Marketers salivating over smartphone potential

SAN FRANCISCO — Jeff Smith is a diligent social-networking user, but he doesn’t own a PC.

"I prefer a cellphone and a service for a
cellphone," says Smith, 40, a postal worker in Detroit who served as an
Army Ranger in Desert Storm and Somalia.

For about a year, Smith has used MocoSpace (for
"mobile community space") to chat, meet people, search the Web and play
games. "Anything else feels like too much."

The majority of people who participate on social
networks do so from their PCs. Yet a growing number — many of whom
can’t afford a PC or would rather not use one — are using mobile
devices to tell their friends where they are and what they’re up to and
for sharing pictures.

Mobile users are an important part of the mix for behemoths Facebook, Twitter and MySpace.
But many folks are migrating to a new crop of mobile-only social
networks such as MocoSpace, Mig33 and Peperonity. MocoSpace has emerged
as a favorite in the U.S., where it is available in 22 cities,
including New York, Seattle and Los Angeles. It offers chat, instant messaging, photo- and video-sharing, and games.

The number of people who use social networks
from their smartphones skyrocketed 187%, to 18.3 million unique users,
in July, compared with the same month a year earlier, says Nielsen.
Social networking is among the fastest-growing activities on mobile
devices, along with search and checking news, says Jon Stewart, Nielsen’s research director for technology and search.

With so many eyeballs increasingly fixated on
mobile devices, opportunities for advertisers abound. Visiongain
Research predicts mobile-social-network-related revenue will reach
about $60 billion in 2012. Gobs of money is to be made from consumers
buying virtual gifts when playing mobile games, for example, says Doug
Bewsher, Mig33’s chief marketing officer.

A potentially fertile opportunity is with users of iPhones and Google Android-enabled devices, who have shown an affinity to view ads from large screens.

"There is an enormous opportunity" for display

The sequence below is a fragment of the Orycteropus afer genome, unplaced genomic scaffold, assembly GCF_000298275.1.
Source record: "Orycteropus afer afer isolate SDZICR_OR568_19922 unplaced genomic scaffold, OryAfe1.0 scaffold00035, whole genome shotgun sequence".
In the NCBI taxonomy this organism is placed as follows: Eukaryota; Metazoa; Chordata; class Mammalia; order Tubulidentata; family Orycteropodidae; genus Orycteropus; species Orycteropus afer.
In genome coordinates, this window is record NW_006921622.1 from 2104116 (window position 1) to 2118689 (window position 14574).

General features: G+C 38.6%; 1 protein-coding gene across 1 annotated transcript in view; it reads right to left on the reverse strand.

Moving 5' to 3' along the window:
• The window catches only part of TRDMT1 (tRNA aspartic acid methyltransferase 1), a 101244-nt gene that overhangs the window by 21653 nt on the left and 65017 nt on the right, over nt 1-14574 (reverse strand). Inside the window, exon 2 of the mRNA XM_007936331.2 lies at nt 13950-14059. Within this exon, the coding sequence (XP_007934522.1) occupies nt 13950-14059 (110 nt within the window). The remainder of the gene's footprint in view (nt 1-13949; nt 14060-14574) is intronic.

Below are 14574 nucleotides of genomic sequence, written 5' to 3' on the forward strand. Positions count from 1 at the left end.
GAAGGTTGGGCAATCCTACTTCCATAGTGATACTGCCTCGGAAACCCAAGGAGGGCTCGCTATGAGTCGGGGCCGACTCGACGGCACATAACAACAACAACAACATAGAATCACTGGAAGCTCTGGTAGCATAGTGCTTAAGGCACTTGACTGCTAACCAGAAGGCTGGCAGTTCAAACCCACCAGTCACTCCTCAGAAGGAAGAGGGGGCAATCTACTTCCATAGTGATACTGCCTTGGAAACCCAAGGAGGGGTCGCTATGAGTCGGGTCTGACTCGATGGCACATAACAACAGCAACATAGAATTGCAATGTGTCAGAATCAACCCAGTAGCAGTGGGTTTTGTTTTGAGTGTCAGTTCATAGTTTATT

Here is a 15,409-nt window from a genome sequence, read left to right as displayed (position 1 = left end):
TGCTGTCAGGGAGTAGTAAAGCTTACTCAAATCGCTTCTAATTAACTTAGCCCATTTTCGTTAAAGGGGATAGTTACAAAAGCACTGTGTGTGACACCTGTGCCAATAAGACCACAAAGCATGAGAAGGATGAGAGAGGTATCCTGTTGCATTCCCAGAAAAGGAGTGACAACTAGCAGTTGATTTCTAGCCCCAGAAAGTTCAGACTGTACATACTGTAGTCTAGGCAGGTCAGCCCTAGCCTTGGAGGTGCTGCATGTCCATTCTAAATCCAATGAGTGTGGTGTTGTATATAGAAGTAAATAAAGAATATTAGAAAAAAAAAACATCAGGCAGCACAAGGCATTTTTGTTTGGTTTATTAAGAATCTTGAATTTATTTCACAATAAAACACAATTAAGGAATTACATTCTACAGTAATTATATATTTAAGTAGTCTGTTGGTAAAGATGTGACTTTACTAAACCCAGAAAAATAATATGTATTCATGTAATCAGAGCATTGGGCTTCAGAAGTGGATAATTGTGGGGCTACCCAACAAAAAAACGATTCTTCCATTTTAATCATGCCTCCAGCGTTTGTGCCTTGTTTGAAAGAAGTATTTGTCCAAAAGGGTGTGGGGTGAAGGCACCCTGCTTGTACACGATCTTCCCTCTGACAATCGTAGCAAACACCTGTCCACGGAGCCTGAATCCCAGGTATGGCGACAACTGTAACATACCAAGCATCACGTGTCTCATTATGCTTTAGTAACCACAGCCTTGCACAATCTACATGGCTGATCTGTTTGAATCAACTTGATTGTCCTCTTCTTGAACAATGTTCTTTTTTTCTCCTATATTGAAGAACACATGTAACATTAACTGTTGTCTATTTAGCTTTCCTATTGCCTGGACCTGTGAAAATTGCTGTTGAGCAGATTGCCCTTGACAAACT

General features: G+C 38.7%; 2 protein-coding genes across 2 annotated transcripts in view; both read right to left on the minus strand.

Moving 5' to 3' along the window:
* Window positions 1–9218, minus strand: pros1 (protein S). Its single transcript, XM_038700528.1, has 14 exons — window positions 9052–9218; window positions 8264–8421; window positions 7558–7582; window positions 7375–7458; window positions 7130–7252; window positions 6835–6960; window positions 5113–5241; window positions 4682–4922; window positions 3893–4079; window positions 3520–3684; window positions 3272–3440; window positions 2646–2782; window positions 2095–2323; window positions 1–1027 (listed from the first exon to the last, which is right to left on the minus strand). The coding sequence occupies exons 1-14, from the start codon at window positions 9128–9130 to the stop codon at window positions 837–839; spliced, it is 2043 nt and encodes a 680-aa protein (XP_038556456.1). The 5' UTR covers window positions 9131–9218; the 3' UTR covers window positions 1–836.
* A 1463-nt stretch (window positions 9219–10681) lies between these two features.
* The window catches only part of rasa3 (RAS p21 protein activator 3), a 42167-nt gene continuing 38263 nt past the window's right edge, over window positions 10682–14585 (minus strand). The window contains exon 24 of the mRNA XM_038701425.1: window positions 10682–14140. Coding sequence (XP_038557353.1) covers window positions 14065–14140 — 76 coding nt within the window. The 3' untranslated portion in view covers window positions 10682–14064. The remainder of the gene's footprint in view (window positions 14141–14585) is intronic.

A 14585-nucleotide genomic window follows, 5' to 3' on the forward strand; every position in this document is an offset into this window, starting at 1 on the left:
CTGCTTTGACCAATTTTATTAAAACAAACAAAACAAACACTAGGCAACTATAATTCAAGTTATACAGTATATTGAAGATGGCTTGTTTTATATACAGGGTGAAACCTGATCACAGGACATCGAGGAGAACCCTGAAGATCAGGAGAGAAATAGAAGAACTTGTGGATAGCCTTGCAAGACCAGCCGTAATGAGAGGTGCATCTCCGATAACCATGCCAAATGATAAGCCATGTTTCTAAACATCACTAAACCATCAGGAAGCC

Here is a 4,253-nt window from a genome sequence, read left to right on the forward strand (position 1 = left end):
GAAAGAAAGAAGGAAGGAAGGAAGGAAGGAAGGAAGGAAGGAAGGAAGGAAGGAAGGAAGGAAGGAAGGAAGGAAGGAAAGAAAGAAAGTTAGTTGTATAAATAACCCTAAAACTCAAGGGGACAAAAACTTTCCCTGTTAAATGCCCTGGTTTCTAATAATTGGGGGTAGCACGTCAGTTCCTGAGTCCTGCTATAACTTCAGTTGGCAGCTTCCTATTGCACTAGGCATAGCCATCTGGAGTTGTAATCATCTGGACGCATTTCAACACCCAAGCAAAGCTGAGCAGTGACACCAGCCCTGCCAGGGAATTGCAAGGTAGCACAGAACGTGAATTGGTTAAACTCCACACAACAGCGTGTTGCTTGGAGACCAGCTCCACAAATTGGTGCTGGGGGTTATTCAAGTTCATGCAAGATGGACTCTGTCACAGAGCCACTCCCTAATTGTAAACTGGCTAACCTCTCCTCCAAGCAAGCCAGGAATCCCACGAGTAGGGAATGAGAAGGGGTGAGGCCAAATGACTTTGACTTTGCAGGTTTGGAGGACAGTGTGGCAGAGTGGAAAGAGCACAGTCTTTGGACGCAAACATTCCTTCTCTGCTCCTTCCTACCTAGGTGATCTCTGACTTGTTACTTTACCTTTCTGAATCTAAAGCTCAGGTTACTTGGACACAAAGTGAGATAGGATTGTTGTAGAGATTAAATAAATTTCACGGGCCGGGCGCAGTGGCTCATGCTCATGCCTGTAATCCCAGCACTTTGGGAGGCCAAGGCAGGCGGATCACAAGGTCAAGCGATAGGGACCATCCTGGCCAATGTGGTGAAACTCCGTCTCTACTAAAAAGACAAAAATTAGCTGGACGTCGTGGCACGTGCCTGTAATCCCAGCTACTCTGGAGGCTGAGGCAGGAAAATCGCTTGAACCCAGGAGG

and banner ads promoting movies, TV shows, autos and restaurants in
specific areas, says Jason Spero, general manager of North America for
AdMob, a mobile-advertising network.

Advertisers are smitten by the prospect of
reaching millions of twentysomethings worldwide who are smartphone
devotees. Many of those users have shown a willingness to view online
ads.

These users tend to be more tech savvy and younger, says David Berkowitz,
senior director of emerging media and innovation at digital-marketing
agency 360i. He predicts that as all-you-can-eat data plans become more
widespread and affordable, mobile Internet use will explode, especially
for social networking.

"It’s more convenient: My cellphone is always
with me. It’s part of my lifestyle," says Courtney Collins, a
23-year-old hair stylist who lives near Detroit. She does not own a PC
but is a religious user of MocoSpace and Facebook from her cellphone.

Social games

About 65 million of Facebook’s 300 million
members are mobile users. Eight months ago, it was 20 million. Of
MySpace’s estimated 125 million members worldwide, about 25 million use
mobile devices. A year ago, it was 6 million.

A significant slice of the growth is taking
place in urban settings and developing countries, among young people
who cannot afford PCs. "Mobile social networks have become a way of
life for young people, especially for those who like to play social
games," says Mig33’s Bewsher. He says Mig33 is adding more than 500,000
users a month in Asia, Africa and the Middle East. The international
service, with 25 million members, blends free and low-cost services,
including VoIP calls, chat and instant messaging, e-mail, text
messaging, photo sharing and social-networking features.

Forrester Research
analyst Charles Golvin predicts that the next huge wave of Internet
users — potentially billions of people in developing countries — will
predominately use smartphones instead of PCs. In the USA, younger,
economically challenged people in urban areas will "follow the same
pattern," he says.

"This might be the best way to bridge the
digital divide," says Justin Siegel, CEO of MocoSpace, a 4-year-old
start-up that has a large following of young, non-white city dwellers
who cannot afford PCs and use mobile devices instead. The free service
is also popular among military members.

Often, it is a lifestyle choice. According to a
Sprint survey, 80% of young adults (18-34) cite their wireless phone as
their "lifeline" to others.

"Lots of people, particularly younger ones,
don’t want to be tethered to a desktop or even a netbook," says Michael
Osterman, an independent analyst.

Kevin Lomax, a 29-year-old
singer/songwriter/producer in New York, notes, "These days, who carries
a laptop unless you are a businessman?" He uses an iPhone and Palm Pre
to post songs on his MocoSpace page, where he has 4,000 fans.

But with any nascent technology, promise doesn’t
necessarily guarantee profitability, venture capitalists and executives
caution.

Actual ad revenue has been fleeting, says Tim
Chang, a partner at venture-capital firm Norwest Venture Partners: "It
has been a failure until now."

"Ads on small cellphone screens can be a
turnoff, " says Frank Meehan, CEO of INQ, a London-based maker of
handsets for social-networking use in Europe and Asia. He thinks
search-related ads hold more promise.

 

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